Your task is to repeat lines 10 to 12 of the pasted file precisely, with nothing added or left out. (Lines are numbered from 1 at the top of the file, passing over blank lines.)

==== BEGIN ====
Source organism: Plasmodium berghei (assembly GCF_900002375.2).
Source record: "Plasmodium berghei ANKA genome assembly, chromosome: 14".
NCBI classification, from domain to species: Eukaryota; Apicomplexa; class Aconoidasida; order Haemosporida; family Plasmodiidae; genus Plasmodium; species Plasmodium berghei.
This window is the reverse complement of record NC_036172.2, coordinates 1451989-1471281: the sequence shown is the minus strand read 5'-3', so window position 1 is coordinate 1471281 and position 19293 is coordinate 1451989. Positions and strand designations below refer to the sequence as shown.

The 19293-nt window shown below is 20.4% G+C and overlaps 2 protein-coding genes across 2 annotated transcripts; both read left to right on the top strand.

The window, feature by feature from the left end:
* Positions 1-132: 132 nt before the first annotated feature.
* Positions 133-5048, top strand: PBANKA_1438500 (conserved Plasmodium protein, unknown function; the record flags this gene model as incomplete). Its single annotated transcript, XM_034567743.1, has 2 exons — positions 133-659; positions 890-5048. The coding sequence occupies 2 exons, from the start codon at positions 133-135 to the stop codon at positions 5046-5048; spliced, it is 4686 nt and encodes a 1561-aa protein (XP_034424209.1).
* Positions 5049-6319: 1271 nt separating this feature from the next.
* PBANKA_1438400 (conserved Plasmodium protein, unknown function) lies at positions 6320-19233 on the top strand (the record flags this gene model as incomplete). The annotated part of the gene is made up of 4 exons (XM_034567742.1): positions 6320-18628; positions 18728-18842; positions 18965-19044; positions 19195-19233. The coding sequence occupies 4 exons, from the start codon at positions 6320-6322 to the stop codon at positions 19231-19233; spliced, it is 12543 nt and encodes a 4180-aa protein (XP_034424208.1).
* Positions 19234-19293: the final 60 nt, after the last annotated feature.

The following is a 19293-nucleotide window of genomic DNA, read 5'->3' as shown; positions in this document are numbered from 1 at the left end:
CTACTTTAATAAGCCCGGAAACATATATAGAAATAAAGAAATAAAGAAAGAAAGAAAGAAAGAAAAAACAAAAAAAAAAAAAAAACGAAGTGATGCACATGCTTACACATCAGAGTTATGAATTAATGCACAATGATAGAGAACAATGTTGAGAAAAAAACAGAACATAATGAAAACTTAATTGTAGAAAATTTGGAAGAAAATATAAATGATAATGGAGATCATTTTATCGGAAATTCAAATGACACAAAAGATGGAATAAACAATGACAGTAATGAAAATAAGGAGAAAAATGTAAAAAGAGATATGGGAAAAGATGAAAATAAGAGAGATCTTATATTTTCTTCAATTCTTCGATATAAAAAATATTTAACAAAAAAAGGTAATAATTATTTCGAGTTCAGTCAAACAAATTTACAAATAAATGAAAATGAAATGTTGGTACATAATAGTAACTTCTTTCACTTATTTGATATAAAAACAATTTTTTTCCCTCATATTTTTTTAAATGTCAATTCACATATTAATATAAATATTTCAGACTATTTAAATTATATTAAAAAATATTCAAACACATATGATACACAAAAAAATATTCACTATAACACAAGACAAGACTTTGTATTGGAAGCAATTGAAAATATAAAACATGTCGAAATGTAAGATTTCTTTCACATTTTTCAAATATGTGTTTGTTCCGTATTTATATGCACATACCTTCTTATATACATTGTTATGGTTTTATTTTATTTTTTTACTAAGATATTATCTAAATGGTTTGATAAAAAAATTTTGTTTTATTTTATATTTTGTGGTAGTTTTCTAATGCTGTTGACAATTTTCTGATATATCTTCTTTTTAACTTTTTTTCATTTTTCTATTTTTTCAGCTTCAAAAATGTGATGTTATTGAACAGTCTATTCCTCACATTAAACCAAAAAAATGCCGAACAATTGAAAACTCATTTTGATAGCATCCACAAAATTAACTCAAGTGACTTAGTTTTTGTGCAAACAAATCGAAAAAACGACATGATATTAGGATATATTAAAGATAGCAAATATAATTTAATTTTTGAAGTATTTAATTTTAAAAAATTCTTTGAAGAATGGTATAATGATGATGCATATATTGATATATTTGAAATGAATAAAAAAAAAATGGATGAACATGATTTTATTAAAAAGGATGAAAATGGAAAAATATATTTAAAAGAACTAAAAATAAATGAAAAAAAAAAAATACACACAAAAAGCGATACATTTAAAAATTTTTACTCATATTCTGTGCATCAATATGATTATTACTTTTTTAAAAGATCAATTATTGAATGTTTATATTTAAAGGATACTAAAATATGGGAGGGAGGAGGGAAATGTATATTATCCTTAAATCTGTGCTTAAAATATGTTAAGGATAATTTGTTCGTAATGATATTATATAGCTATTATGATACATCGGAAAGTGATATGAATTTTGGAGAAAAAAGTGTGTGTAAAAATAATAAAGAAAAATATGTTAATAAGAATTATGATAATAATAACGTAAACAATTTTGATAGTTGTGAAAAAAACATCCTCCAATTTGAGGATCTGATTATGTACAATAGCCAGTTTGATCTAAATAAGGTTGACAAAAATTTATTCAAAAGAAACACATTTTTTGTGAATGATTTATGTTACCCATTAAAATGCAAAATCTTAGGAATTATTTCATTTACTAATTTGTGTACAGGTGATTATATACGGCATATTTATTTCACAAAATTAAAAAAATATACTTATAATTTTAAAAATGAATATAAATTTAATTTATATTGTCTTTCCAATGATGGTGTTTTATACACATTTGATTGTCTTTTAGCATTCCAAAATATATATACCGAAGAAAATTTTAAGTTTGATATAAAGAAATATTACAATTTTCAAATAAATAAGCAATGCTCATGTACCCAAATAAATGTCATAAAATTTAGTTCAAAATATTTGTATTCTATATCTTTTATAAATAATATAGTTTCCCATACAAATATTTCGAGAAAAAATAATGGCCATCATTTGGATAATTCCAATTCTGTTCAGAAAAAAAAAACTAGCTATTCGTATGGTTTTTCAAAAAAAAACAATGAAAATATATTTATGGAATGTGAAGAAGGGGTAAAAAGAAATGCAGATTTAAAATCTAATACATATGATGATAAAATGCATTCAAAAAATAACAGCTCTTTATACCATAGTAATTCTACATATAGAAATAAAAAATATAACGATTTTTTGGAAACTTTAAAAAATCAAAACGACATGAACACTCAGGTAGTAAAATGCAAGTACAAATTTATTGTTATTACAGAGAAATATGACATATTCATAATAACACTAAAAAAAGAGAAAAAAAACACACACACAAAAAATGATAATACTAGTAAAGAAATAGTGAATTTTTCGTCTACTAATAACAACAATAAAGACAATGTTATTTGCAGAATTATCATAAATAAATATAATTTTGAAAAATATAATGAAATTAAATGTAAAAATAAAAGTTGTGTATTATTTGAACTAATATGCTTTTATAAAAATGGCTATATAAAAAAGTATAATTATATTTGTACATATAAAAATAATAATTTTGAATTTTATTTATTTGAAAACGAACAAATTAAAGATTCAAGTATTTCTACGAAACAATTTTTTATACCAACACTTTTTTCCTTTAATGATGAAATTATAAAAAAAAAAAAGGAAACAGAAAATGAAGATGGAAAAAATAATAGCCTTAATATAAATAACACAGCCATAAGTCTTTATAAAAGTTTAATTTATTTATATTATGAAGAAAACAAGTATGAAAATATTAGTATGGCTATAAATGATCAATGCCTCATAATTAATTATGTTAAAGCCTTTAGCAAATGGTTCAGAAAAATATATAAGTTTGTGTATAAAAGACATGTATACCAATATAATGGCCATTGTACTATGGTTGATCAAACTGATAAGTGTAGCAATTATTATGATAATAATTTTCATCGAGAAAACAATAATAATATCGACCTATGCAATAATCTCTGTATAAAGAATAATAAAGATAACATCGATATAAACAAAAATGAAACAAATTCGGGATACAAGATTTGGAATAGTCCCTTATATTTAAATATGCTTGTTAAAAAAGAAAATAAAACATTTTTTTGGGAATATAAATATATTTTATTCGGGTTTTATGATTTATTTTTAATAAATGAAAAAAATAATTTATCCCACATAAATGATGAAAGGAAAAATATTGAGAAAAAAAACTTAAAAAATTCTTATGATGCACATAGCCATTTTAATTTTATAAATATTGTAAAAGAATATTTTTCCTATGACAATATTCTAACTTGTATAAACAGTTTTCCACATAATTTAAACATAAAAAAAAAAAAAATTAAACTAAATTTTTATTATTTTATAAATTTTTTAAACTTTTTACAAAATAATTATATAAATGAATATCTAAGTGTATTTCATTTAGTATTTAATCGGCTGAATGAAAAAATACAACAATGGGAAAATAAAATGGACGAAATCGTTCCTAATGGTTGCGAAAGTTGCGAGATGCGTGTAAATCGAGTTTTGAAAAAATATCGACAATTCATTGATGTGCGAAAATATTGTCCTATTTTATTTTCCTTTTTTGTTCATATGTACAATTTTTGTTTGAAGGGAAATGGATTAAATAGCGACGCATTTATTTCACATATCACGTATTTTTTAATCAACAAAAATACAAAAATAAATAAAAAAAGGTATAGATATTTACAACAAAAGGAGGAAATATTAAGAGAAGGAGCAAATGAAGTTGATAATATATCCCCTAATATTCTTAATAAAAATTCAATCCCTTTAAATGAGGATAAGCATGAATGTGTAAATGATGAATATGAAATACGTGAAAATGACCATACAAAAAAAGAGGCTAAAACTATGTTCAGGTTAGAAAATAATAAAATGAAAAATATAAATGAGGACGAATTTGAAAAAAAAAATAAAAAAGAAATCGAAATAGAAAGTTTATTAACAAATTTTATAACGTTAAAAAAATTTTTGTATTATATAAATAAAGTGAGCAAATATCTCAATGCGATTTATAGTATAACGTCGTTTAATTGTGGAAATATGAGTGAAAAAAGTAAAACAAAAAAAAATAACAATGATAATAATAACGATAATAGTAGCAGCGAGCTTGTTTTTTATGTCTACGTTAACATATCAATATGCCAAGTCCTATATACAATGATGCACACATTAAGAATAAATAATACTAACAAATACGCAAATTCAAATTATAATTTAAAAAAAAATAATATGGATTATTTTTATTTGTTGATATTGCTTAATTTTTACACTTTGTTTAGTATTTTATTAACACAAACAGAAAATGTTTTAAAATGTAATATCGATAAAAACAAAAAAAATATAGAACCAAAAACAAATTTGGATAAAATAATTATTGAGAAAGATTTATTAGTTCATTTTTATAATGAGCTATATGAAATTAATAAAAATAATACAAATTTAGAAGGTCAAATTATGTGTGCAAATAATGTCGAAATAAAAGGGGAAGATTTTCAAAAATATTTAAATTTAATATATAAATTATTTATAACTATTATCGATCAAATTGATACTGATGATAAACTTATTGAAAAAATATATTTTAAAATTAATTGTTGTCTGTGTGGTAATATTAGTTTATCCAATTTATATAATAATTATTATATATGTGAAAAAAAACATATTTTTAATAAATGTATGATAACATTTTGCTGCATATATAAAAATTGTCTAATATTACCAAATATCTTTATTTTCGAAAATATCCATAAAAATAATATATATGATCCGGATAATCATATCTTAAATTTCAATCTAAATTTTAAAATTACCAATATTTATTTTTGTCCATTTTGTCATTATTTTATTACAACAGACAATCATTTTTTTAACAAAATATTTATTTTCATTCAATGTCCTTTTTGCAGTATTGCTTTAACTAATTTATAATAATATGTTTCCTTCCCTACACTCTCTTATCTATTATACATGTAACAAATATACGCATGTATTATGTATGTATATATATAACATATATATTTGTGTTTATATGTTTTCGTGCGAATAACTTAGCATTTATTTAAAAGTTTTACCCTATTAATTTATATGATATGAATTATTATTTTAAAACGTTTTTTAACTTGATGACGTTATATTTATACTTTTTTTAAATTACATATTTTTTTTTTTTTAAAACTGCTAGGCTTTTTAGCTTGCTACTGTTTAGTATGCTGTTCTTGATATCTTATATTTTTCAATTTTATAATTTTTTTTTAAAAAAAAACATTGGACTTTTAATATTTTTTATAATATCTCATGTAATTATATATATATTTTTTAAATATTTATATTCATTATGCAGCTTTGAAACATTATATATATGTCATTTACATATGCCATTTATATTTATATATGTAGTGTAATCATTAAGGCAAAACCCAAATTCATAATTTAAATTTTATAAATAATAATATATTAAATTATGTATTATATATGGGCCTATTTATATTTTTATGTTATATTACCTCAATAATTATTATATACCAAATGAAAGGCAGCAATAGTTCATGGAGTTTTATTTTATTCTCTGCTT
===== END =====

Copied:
* PBANKA_1438400 (conserved Plasmodium protein, unknown function) lies at positions 6320-19233 on the top strand (the record flags this gene model as incomplete). The annotated part of the gene is made up of 4 exons (XM_034567742.1): positions 6320-18628; positions 18728-18842; positions 18965-19044; positions 19195-19233. The coding sequence occupies 4 exons, from the start codon at positions 6320-6322 to the stop codon at positions 19231-19233; spliced, it is 12543 nt and encodes a 4180-aa protein (XP_034424208.1).
* Positions 19234-19293: the final 60 nt, after the last annotated feature.

The following is a 19293-nucleotide window of genomic DNA, read 5'->3' as shown; positions in this document are numbered from 1 at the left end: